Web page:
Dear Jane

By Joan Beber; Directed by Katrin Hilbe
Produced by Undercover Productions

Off Broadway, Play
Runs through 8.26.17
Theatre Row's Clurman Theatre, 410 West 42nd Street

by Adrienne Urbanski on 7.23.17

Dear JaneAmanda Rose and Jenny Piersol in Dear Jane. Photo by Russ Rowland.


BOTTOM LINE: Despite trying to cover too much ground at once, this is a well-acted, emotionally-charged drama centered around one woman's life experiences as she tries to find her own path.

One recalls one’s life not in a linear fashion, but rather through significant moments scattered throughout time, sometimes revisiting them again and again as we reinterpret the events that comprise our past. This idea is at the heart of Dear Jane, a play within a play that sees an actor/playwright named Julie (Jenny Piersol) staging a play based on the major events of her life, a gimmick that allows her and the people close to her to revisit past events and discuss them.

The play begins with Julie’s theater company coming together to begin rehearsal on a play that depicts her life. The stage is marked off as a minimalist rehearsal space with makeshift props. Julie types away on her Macbook and also jumps onto the stage to reenact the significant moments of her life. The play starts off showing Julie and her twin sister Jane (Amanda Rose) growing up as children in constant competition with one another, a pattern that continues well into adulthood. The feeling of the play being something rehearsed, however, makes it more difficult to focus on; eventually, the frame drops away, the play-within-in-a-play just becomes a fully fleshed-out play on its own, and the characters begin to feel more full.

As a young adult, Julie etches out her own life away from Jane, attending college where she experiences a traumatizing sexual assault, for which her father shows minimal empathy. Post-college, she rushes into marriage and motherhood, leaving her abusive husband for a wealthier man whose behavior soon turns just as sour. As Julie searches for a bigger meaning in her life, she visits an incarcerated man on death row, sentenced to death for a crime he denies committing. He then follows Julie along as she calls out different years, jumping back and forth in time as she visits moments in her life. Somewhere in the mix are memories centered around her strained relationship with her daughter (Santina Umbach), who she sometimes didn’t always pay enough attention to as she ended her marriage and pursued her own creative and professional paths.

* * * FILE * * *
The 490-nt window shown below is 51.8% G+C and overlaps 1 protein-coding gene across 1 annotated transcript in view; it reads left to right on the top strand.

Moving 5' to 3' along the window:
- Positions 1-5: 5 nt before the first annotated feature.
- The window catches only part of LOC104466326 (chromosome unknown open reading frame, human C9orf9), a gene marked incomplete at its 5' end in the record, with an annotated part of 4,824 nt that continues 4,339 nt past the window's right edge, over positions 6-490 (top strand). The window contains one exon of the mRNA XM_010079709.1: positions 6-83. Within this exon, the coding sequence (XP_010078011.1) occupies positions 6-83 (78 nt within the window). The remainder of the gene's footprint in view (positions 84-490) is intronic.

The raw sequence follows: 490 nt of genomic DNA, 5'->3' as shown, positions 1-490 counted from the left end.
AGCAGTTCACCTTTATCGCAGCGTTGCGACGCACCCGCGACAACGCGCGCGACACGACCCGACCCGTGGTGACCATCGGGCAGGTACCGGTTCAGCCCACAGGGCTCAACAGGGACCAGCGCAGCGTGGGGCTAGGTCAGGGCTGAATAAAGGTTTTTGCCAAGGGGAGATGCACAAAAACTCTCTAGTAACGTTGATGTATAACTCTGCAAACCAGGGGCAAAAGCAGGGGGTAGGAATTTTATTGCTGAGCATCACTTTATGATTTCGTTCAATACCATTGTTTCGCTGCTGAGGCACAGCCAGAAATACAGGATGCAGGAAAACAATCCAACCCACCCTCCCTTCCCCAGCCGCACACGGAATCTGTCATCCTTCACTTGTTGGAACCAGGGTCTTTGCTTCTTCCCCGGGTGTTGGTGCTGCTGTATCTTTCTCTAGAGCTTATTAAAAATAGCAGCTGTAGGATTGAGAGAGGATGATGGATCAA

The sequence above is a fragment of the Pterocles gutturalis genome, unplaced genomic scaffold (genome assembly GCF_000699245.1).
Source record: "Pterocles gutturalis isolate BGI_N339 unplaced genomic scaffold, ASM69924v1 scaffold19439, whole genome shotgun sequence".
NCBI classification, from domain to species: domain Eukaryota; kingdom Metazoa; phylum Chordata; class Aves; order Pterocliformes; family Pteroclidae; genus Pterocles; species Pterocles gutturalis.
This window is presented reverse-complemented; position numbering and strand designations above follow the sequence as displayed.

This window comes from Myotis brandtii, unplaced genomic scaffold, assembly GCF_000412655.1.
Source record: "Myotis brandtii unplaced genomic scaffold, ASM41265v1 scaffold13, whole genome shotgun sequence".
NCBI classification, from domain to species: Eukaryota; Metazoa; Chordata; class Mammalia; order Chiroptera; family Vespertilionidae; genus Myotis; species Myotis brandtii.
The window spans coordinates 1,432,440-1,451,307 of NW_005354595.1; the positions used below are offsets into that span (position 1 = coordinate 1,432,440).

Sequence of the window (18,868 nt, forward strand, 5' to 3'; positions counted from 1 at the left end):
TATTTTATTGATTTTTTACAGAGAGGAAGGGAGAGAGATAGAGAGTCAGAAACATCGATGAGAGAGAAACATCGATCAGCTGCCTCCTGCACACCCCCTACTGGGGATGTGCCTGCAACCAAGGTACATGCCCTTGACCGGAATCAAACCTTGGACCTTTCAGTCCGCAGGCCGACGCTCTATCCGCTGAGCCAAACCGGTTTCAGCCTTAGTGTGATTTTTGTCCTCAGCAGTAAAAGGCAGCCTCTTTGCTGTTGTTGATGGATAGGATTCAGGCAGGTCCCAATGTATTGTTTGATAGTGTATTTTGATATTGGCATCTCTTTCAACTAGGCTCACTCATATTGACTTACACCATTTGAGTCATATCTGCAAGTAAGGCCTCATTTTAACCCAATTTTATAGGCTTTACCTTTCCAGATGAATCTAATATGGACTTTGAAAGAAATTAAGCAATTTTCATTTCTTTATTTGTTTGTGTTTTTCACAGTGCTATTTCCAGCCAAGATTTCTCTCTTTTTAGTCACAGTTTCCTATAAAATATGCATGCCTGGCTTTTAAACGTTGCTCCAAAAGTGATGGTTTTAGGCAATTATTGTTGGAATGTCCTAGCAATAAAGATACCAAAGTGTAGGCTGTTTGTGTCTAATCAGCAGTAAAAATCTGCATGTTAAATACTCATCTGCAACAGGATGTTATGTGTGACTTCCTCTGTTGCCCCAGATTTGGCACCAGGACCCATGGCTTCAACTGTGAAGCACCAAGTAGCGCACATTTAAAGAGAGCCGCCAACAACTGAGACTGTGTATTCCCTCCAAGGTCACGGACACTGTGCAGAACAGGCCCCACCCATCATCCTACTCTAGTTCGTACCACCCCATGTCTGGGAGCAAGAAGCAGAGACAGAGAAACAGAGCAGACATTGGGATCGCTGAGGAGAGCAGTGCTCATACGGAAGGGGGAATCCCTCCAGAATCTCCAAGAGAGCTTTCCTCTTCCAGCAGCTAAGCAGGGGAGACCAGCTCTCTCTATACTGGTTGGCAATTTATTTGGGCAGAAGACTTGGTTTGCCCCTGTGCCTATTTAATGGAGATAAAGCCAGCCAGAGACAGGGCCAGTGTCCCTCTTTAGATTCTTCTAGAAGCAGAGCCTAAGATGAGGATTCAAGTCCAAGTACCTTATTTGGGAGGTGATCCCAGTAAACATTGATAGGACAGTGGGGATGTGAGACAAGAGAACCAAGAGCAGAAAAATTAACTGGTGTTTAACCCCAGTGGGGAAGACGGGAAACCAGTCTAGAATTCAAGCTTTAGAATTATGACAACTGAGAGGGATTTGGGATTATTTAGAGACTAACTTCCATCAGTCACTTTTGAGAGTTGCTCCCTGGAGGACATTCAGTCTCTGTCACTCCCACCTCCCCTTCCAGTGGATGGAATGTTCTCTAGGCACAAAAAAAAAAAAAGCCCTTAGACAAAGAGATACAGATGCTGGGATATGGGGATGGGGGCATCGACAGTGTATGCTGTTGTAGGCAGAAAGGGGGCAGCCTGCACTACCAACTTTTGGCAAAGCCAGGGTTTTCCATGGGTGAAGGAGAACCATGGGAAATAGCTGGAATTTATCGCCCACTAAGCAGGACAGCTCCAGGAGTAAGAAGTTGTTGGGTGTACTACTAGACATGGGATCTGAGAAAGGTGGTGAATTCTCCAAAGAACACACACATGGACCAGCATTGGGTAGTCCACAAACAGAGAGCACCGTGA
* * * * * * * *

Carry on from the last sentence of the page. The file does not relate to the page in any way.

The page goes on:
Dear Jane covers a lot of terrain for a play that clocks in at ninety minutes, following multiple threads of conflict and deep emotional turmoil. There are plenty of touching moments of dramatic tension, but perhaps too many to encompass in just one play, to the point where some important moments are sped through to get to the next one. This might, perhaps, be due to the fact that playwright Joan Beber based much of the play on her own life, writing in the playbill that the story is about her and her real life identical twin. There is an authenticity to the work and to the weight that it gives to sometimes seemingly innocuous moments. Honing in more on her sister and on their specific conflicts might strengthen this story and give greater weight to its drama.

Curiously, the play is titled after Julie’s identical twin, and Beber says she wrote it about her relationship with her own twin, but Jane is given little development, despite her being a pillar of perfection that Julie can never live up to. However, despite a disorienting beginning and lack of character development, Dear Jane becomes an enthralling play once it gains momentum. Under the direction of Katrin Hilbe, it features strong acting performances from a cast that takes on multiple roles of differing ages and jumps between different scenes and time frames with ease, quickly switching out props and scenery. There is a lot of rich, well-crafted material here, but I hope that for her next work playwright Joan Beber focuses more on relationships.

(Dear Jane plays at Theatre Row's Clurman Theatre, 410 West 42nd Street, through August 26, 2017. The running time is 90 minutes with no intermission. Performances are Tuesdays, Wednesdays, and Thursdays at 7:30; Fridays at 8; Saturdays at 3 and 8; and Sundays at 3. Tickets are $51.25-$61.25 and are available at or by calling 212-239-6200.)

Dear Jane
is by Joan Beber. Directed by Katrin Hilbe. Set Design is by John McDermott. Lighting Design is by Gertjan Houben. Sound Design is by Andy Evan Cohen. Stage Manager is Giles T. Horne.

The cast is Holly Cinnamon, Jon Kovach, Jenny Piersol,  Amanda Rose, Michael Romeo Ruocco, Brandon Timmons, and Santina Umbach.